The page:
Evidence of concurrent and prospective associations between early maltreatment and ADHD through childhood and adolescence
González RA, Vélez-Pastrana MC, McCrory E, Kallis C, Aguila J, Canino G, Bird H
Soc Psychiatry Psychiatr Epidemiol. 2019 Mar 22.
*Commentary by Dr. Margaret Weiss: More on the complex association between developmental trauma and Adhd
PURPOSE: An emerging body of work suggests a link between childhood maltreatment and attention-deficit hyperactivity disorder (ADHD). However, research examining the role of maltreatment in the early course of the disorder lacks robust evidence from longitudinal studies. Our aim was to examine concurrent and prospective associations between maltreatment experiences and ADHD diagnosis and sex differences, and to estimate the association between repetitive maltreatment exposure and ADHD through childhood and adolescence.
METHODS: Data were obtained from the Boricua Youth Study, a longitudinal study of 2480 children and adolescents of Puerto Rican background. Neglect, physical, emotional and sexual abuse, and foster placement were regressed on ADHD diagnosis measured at each of three waves using the Diagnostic Interview Schedule for Children-IV. Multilevel regressions estimated the effects of exposure on ADHD, adjusted by age, sex, income, household education, parental psychopathology, comorbidity and ADHD medication status.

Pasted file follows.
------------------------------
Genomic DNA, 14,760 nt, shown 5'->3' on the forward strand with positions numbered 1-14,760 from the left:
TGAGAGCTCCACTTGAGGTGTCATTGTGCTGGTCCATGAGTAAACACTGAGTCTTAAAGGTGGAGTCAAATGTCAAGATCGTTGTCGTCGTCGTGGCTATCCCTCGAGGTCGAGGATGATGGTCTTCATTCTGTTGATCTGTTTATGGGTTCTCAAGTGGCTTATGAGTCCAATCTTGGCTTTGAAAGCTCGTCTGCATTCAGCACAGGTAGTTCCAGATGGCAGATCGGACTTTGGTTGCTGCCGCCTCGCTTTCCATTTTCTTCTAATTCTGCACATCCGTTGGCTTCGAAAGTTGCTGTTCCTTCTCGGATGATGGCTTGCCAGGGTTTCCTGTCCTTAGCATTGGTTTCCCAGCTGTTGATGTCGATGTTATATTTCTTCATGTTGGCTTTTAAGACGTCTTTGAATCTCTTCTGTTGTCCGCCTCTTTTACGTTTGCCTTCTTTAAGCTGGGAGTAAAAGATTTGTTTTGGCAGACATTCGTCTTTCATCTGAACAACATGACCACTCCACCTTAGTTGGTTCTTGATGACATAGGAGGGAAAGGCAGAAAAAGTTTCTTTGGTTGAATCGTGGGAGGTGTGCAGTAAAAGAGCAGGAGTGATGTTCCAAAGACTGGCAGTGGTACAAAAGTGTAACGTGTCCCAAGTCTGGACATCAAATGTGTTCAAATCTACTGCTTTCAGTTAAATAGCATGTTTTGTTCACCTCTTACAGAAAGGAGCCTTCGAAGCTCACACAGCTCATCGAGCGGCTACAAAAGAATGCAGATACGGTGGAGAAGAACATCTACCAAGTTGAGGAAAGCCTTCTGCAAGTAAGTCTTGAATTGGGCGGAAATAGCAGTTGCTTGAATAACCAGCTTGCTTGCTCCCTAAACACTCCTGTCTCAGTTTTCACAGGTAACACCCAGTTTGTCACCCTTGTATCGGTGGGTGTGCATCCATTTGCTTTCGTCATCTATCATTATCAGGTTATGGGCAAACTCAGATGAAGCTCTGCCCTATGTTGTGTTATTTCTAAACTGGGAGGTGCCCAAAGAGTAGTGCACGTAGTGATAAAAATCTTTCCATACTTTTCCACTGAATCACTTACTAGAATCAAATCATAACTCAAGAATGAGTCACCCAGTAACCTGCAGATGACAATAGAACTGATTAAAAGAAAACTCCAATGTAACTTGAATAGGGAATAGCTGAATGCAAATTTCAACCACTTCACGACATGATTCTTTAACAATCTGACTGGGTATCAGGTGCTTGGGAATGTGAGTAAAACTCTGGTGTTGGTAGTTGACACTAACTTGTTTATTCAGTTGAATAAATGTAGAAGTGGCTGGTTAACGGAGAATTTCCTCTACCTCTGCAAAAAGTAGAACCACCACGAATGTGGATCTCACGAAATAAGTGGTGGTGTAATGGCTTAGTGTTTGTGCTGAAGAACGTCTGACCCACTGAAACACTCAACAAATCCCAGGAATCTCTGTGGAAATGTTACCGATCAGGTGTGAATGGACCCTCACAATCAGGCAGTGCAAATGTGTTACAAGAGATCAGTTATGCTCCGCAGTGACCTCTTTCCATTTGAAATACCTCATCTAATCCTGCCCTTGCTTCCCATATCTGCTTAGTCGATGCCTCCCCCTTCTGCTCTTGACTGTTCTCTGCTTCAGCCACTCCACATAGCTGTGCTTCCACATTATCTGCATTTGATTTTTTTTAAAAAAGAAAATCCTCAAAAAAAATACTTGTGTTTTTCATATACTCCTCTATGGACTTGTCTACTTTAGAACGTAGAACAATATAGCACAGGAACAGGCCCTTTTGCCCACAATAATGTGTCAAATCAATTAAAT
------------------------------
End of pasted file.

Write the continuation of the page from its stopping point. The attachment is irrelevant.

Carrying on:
RESULTS: Emotional abuse and foster placement had robust associations with ADHD diagnosis. For girls, physical abuse had a threefold increase in the odds of having ADHD diagnosis; for boys, associations were observed only for emotional abuse. Prospective models examining the risk of ADHD following maltreatment provided initial evidence for the effects of physical abuse on ADHD, and a linear trend for repetitive exposure suggested increased probability for disorder persistence.
CONCLUSIONS: Associations between early maltreatment and ADHD were robust. Different categories of maltreatment increase the likelihood of ADHD for girls and boys. Increased exposure to maltreatment may predict symptom persistence. Interventions addressing ADHD must consider the effects of both sex and family environment.
* Dr. Margaret Weiss is Director of Clinical Research, Child Psychiatry at Cambridge Health Alliance, Harvard University. Her commentary reflects her own opinion. It is not approved or necessarily representative of the CADDRA board.